“Un amor” doesn’t rhyme and has intermediate vocabulary, so this poem will be a little harder to commit to memory. The upside is that it has a more natural, speech-like flow. It’s best for intermediate and advanced speakers.
Watch out for some vocabulary words that might be unfamiliar like rostro (face), atar (to tie), herida (wound/injury), dañar (to damage/spoil), caricia (caress), adivinar (to discern) and acechar (to stalk/spy on).
It’s also available in this collection of poems.
5. “Te recuerdo como eras en el último otoño” by Pablo Neruda
Like “Un amor,” “Te recuerdo como eras en el último otoño” (“I remember you as you were last autumn”) is about love and loss, so it’s great for trying to win back an ex or the traditional Valentine’s Day pastime of wallowing in self pity.
This poem does not rhyme and has some pretty advanced vocabulary, so it’s probably best for advanced speakers or particularly ambitious beginning and intermediate speakers.
There are a number of interesting vocabulary words you might be unfamiliar with: boina (beret), llamas (flames), crepúsculo (twilight), hoguera (bonfire), torcido (twisted), anhelos (desires), brasa (hot coal/ember), estanque (pond) and girar (to turn/spin).
If Pablo Neruda’s work touches your heart, you might want to check out a bilingual anthology of some of his poems, his love poems or 100 of his love sonnets.
6. “¿Qué es poesía?” by Gustavo Adolfo Bécquer
“¿Qué es poesía?” (“What is Poetry?”) basically compares the author’s beloved to poetry, so it’s a great poem to read to your significant other (unless he or she hates poetry).
It’s incredibly brief (just four lines), so it should be easy for any level of Spanish speaker to master.
The most difficult vocabulary word is clavar, which generally translates as “to nail/drive/thrust,” but in this instance means “to fix/lock.”
This poem is also available in this collection of Gustavo Adolfo Bécquer’s work.
7. “Hora tras hora” by Rosalía de Castro
“Hora tras hora” (“Hour After Hour”) literally discusses nature, but it seems to be a metaphor for love. The hidden depth will leave your beloved scratching his/her head as he/she tries to interpret the poem, but it’ll certainly make you look deep.
This poem uses a little bit of rhyme and is relatively short (15 lines), so it shouldn’t be too hard to learn. It’s most appropriate for intermediate level speakers.
Some words to watch out for are vigías (watchmen), despeñar (to throw/fall over a cliff) and marchitar (to wither).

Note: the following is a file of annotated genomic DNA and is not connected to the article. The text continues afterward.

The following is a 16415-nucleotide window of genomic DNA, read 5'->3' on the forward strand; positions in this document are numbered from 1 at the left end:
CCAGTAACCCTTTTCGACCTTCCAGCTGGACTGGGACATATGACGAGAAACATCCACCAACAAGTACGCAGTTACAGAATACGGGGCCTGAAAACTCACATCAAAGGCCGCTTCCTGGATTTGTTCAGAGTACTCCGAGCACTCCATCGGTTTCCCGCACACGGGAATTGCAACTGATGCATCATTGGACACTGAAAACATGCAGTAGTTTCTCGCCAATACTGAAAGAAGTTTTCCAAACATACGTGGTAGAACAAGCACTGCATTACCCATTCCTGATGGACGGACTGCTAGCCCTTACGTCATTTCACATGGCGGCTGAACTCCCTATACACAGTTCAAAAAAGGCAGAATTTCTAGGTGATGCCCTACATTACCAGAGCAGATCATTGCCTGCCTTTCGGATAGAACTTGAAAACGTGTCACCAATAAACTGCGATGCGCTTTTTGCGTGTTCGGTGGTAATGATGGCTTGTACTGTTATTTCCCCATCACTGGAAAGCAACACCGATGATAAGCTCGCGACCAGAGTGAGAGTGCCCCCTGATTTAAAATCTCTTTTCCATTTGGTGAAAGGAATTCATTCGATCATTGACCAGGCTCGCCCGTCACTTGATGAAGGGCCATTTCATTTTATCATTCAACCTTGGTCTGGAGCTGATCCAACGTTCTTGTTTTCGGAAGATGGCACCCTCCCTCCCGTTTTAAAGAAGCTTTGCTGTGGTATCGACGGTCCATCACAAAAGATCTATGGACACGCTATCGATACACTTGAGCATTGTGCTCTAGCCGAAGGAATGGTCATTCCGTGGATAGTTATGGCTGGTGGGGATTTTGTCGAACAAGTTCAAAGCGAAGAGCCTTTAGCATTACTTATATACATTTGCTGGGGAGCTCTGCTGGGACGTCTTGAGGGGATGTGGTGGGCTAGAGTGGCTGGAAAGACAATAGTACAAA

You can check out Rosalía de Castro’s other poems in this handy volume of poems in both Galician and Castilian Spanish.
8. “Gacela del amor imprevisto” by Federico García Lorca
“Gacela del amor imprevisto” means “Gacela of Unforeseen Love.” A gacela is simply a type of Arabic verse.
The poem focuses on despair over faded passions. Though the poem is actually about the decline of civilization, it can be seen as a romantic poem, albeit a slightly creepy one. Use with caution, as your beloved may not like the allusions to blood and death.
This poem uses rhyme which will make it easier to speak and/or memorize. However, the vocabulary and content are slightly heavier, so this would be better for intermediate and advanced Spanish speakers.
Some words that could trip you up include martirizar (to martyr), colibrí (hummingbird), enlazar (to link), yeso (plaster), pálido (pale) and marfil (ivory).
You can also read more of Federico García Lorca’s poems in both this volume and this volume.
9. “Llama de amor viva” by San Juan de la Cruz
“Llama de amor viva” (“Living Flame of Love”) is about the connection between love and pain, but it portrays that pain in a positive light.
It has a strong rhyming scheme, but it also has some challenging words, so while it’s easy enough to memorize, you might need to work harder to learn all the vocabulary.
A few key vocabulary words to pay attention to are llama (flame), tiernamente (tenderly), herir (to wound/injure), esquiva (elusive), cautiverio (captivity), llaga (wound), trocar (to barter), manso (meek) and morar (to dwell).
“Llama de amor viva” is also available in this collection of works by San Juan de la Cruz.
10. “Soneto XXVII” by Garcilaso de la Vega
“Soneto XXVII” (“Sonnet XXVII”) is about how love causes both joy and sorrow and how those two feelings go hand in hand. It might not be a great poem to woo your beloved with, but it’s a good way to reflect on the nature of love.
The tight rhyming scheme in this poem will make it easy for anyone to memorize, and it’s also relatively brief.
There are, however, some vocabulary words that might be unfamiliar such as paño (cloth), ancho (wide), apretado (tight), estrecho (narrow), congojado (distressed) and osar (to dare).
“Soneto XXVII” is also available in this collection of sonetos (sonnets) by Garcilaso de la Vega.
With these 10 romantic poems in your repertoire, you’re ready to have a great Valentine’s Day!